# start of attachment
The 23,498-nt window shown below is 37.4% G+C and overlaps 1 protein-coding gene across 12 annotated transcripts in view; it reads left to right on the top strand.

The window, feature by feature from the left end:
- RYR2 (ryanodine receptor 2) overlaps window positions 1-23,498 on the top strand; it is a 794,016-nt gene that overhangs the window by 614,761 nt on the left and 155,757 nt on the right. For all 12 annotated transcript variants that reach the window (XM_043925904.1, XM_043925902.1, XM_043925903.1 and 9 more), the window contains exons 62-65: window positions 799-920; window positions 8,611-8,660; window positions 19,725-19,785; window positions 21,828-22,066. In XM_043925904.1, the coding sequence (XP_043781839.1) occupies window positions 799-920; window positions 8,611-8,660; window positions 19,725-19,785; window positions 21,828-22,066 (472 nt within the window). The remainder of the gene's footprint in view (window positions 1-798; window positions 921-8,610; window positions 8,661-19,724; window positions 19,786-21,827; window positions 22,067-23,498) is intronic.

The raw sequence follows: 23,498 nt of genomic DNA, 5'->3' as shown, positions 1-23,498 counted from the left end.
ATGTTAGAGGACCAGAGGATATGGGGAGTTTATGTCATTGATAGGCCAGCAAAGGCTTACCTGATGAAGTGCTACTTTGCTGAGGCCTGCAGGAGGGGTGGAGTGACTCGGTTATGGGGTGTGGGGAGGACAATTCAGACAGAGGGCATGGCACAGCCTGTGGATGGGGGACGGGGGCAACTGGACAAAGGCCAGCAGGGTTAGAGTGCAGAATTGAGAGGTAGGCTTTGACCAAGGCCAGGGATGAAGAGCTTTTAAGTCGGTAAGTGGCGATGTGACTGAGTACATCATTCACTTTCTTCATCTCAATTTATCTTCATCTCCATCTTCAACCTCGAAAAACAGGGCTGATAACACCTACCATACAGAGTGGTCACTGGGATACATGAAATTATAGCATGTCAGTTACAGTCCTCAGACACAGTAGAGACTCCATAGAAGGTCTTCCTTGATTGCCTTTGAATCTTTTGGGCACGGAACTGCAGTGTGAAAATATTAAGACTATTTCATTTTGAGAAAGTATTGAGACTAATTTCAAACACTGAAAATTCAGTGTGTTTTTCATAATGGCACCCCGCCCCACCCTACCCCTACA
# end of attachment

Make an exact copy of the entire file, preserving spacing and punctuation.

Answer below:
The 23,498-nt window shown below is 37.4% G+C and overlaps 1 protein-coding gene across 12 annotated transcripts in view; it reads left to right on the top strand.

The window, feature by feature from the left end:
- RYR2 (ryanodine receptor 2) overlaps window positions 1-23,498 on the top strand; it is a 794,016-nt gene that overhangs the window by 614,761 nt on the left and 155,757 nt on the right. For all 12 annotated transcript variants that reach the window (XM_043925904.1, XM_043925902.1, XM_043925903.1 and 9 more), the window contains exons 62-65: window positions 799-920; window positions 8,611-8,660; window positions 19,725-19,785; window positions 21,828-22,066. In XM_043925904.1, the coding sequence (XP_043781839.1) occupies window positions 799-920; window positions 8,611-8,660; window positions 19,725-19,785; window positions 21,828-22,066 (472 nt within the window). The remainder of the gene's footprint in view (window positions 1-798; window positions 921-8,610; window positions 8,661-19,724; window positions 19,786-21,827; window positions 22,067-23,498) is intronic.

The raw sequence follows: 23,498 nt of genomic DNA, 5'->3' as shown, positions 1-23,498 counted from the left end.
ATGTTAGAGGACCAGAGGATATGGGGAGTTTATGTCATTGATAGGCCAGCAAAGGCTTACCTGATGAAGTGCTACTTTGCTGAGGCCTGCAGGAGGGGTGGAGTGACTCGGTTATGGGGTGTGGGGAGGACAATTCAGACAGAGGGCATGGCACAGCCTGTGGATGGGGGACGGGGGCAACTGGACAAAGGCCAGCAGGGTTAGAGTGCAGAATTGAGAGGTAGGCTTTGACCAAGGCCAGGGATGAAGAGCTTTTAAGTCGGTAAGTGGCGATGTGACTGAGTACATCATTCACTTTCTTCATCTCAATTTATCTTCATCTCCATCTTCAACCTCGAAAAACAGGGCTGATAACACCTACCATACAGAGTGGTCACTGGGATACATGAAATTATAGCATGTCAGTTACAGTCCTCAGACACAGTAGAGACTCCATAGAAGGTCTTCCTTGATTGCCTTTGAATCTTTTGGGCACGGAACTGCAGTGTGAAAATATTAAGACTATTTCATTTTGAGAAAGTATTGAGACTAATTTCAAACACTGAAAATTCAGTGTGTTTTTCATAATGGCACCCCGCCCCACCCTACCCCTACA